A yeast infection is caused by groups of microscopic yeast or fungi. They affect women and babies more often than men. These infections are often uncomfortable so many patients ask “how long does a yeast infection last?”
This infection can be caused by a variety of things. Some of the most common causes include steroid and antibiotic use. Other causes include pregnancy, having gone through menopause, menstruation, diabetes, sperm, and birth control pills.
Symptoms are different for men and women. Women’s symptoms include vaginal burning, discharge, soreness, and pain during urination and/or intercourse. Men’s symptoms include penile itching, discharge, soreness, irritation, redness, discharge, and small blisters.
So, how long does a yeast infection last? Most of these infections will last for about a week. If the infection lasts longer or if the symptoms worsen or do not get better within that week, the patient should consult a physician. If this is the patient’s first yeast infection, or if they have had another one within the last year, they should consult a physician. Patients with other medical conditions, particularly those that affect the immune system, and those who are pregnant should also consult a physician.
Many patients will know they have a yeast infection due to the discharge. Women will experience a vaginal discharge that resembles cottage cheese. Men who experience penile discharge will notice it is clear. Patients need to make an appointment with their doctor for an absolute diagnosis. A doctor will take a sample from the affected area and send it to a laboratory for analysis. Yeast is easily recognizable under a microscope and this diagnostic tool is the least inexpensive way to identify and diagnose this infection.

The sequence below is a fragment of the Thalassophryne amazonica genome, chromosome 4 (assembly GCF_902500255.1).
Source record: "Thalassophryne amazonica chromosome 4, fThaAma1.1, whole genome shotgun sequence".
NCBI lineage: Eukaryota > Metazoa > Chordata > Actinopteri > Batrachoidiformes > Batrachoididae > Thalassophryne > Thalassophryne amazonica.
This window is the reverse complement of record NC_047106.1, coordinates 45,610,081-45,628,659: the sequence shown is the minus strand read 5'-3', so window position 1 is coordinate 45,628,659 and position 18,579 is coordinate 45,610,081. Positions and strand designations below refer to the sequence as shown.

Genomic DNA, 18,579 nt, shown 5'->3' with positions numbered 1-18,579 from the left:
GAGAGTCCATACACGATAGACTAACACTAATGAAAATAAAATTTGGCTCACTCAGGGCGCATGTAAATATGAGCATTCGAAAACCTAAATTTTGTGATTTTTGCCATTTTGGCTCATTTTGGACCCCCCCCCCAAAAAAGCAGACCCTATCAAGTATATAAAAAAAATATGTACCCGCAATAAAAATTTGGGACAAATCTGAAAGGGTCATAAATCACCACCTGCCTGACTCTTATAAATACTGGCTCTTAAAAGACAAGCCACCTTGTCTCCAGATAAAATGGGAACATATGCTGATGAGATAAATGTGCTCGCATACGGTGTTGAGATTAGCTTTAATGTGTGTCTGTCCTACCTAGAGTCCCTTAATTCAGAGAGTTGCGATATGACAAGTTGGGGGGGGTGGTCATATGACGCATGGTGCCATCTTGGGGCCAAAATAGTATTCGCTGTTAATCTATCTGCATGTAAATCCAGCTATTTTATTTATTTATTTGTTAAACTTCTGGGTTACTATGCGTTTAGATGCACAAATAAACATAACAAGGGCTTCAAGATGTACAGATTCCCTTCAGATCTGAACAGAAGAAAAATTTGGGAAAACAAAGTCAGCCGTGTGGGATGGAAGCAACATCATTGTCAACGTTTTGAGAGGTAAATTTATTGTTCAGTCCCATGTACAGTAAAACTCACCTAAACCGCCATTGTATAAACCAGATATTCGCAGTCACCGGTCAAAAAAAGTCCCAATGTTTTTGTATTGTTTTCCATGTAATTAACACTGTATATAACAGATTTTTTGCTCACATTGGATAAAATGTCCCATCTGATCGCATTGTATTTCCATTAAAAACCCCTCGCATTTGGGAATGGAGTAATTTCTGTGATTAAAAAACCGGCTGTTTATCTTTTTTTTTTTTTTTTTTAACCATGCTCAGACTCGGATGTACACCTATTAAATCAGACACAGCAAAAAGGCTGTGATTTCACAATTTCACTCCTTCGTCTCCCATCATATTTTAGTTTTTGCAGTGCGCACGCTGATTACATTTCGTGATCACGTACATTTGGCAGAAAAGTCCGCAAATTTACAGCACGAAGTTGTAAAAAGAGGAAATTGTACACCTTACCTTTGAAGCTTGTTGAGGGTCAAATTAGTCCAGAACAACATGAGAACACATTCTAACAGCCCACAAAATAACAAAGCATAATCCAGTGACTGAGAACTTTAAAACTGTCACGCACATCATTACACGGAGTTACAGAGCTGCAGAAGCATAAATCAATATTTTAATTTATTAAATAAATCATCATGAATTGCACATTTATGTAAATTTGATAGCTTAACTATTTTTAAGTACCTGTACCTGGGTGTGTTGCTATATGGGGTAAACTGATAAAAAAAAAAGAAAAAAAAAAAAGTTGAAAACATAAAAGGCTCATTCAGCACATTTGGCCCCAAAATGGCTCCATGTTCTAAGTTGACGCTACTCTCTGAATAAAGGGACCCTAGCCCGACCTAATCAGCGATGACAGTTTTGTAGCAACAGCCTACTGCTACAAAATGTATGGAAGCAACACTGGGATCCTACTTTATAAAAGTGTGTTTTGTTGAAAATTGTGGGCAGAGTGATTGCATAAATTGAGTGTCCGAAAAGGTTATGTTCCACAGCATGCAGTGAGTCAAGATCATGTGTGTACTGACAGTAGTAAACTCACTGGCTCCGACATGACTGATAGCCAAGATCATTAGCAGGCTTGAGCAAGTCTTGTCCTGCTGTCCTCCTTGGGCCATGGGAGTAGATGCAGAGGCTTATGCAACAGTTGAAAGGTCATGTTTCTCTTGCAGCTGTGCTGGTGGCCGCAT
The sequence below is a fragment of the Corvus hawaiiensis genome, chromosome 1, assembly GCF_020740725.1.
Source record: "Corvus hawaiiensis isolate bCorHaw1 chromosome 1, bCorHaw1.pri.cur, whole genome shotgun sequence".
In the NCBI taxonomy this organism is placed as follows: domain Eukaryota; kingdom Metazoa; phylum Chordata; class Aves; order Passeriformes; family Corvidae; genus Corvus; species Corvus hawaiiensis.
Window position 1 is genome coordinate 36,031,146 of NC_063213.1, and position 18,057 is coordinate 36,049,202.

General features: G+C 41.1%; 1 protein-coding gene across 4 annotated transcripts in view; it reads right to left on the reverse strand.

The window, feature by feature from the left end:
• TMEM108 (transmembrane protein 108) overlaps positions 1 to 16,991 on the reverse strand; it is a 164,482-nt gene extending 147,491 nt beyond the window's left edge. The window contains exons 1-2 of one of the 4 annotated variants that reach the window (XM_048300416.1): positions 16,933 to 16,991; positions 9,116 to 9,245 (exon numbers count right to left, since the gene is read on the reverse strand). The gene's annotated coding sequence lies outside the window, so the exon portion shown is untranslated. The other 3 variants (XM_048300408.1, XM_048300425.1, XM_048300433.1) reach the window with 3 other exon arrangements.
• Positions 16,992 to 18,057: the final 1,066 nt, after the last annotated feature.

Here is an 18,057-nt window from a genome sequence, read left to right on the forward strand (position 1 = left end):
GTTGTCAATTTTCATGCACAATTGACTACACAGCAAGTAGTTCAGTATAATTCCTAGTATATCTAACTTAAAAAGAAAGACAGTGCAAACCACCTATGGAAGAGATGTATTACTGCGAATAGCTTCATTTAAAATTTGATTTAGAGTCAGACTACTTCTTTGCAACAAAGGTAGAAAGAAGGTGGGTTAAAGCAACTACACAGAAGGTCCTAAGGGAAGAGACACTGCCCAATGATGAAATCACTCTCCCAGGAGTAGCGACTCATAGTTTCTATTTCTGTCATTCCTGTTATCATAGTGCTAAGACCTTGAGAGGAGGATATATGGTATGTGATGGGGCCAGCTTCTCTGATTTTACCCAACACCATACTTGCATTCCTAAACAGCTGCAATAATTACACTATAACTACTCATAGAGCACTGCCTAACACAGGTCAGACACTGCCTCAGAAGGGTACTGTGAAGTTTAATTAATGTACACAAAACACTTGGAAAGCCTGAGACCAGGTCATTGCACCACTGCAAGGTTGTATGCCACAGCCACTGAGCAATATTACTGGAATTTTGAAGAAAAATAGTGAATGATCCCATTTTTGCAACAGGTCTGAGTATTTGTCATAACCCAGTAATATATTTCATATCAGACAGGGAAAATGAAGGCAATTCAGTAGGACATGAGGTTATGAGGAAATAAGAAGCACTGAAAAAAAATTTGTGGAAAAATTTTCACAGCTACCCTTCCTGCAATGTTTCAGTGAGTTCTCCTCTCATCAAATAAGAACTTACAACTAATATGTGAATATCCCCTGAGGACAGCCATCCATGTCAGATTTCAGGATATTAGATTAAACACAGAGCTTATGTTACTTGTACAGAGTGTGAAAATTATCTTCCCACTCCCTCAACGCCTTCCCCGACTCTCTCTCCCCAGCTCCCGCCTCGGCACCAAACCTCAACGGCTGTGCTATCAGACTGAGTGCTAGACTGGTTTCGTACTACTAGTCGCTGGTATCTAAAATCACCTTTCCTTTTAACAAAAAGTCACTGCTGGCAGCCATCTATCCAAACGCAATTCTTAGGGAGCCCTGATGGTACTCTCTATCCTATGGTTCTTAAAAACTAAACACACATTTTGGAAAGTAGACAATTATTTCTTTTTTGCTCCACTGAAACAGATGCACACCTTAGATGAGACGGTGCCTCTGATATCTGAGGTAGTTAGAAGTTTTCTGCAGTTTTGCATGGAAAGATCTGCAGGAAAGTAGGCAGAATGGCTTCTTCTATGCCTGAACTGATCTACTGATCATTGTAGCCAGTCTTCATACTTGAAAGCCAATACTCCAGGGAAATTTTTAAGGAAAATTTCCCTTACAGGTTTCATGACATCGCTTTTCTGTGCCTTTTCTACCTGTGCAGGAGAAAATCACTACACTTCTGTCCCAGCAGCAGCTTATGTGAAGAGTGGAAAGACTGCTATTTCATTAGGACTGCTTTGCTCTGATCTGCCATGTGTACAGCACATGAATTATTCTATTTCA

Over-the-counter topical creams and tablets often treat most yeast infections, for both men and women. Babies and those with special considerations (certain illnesses, pregnancy, etc.) should consult a physician, however, prior to starting any treatment. Common over-the-counter treatments include Femstat 3, Terazol 3, Lotrimin, and Monistat. For some patients, doctors will prescribe a prescription antifungal. These will most often be a suppository or a vaginal tablet. Oral antifungal medications are not prescribed as often and are not recommended during pregnancy. In addition to oral prescription antifungals being thought of as not as effective as the other two methods, they can also cause side effects, such as nausea, headache, and abdominal pain.
Mama’s Health. (2009). Penile Yeast Infection. Retrieved on January 28, 2010 from Mama’s Health: https://www.mamashealth.com/men/yeast.asp
MedicineNet. (2010). Yeast Vaginitis. Retrieved on January 28, 2010 from MedicineNet: https://www.medicinenet.com/yeast_vaginitis/page2.htm
WebMD. (2010. Candidiasis. Retrieved on January 28, 2010 from WebMD: https://www.webmd.com/a-to-z-guides/candidiasis-yeast-infection
Yeast Specimen: CDC/Brinkman – Wikimedia Commons
Microscope: clix – sxc.hu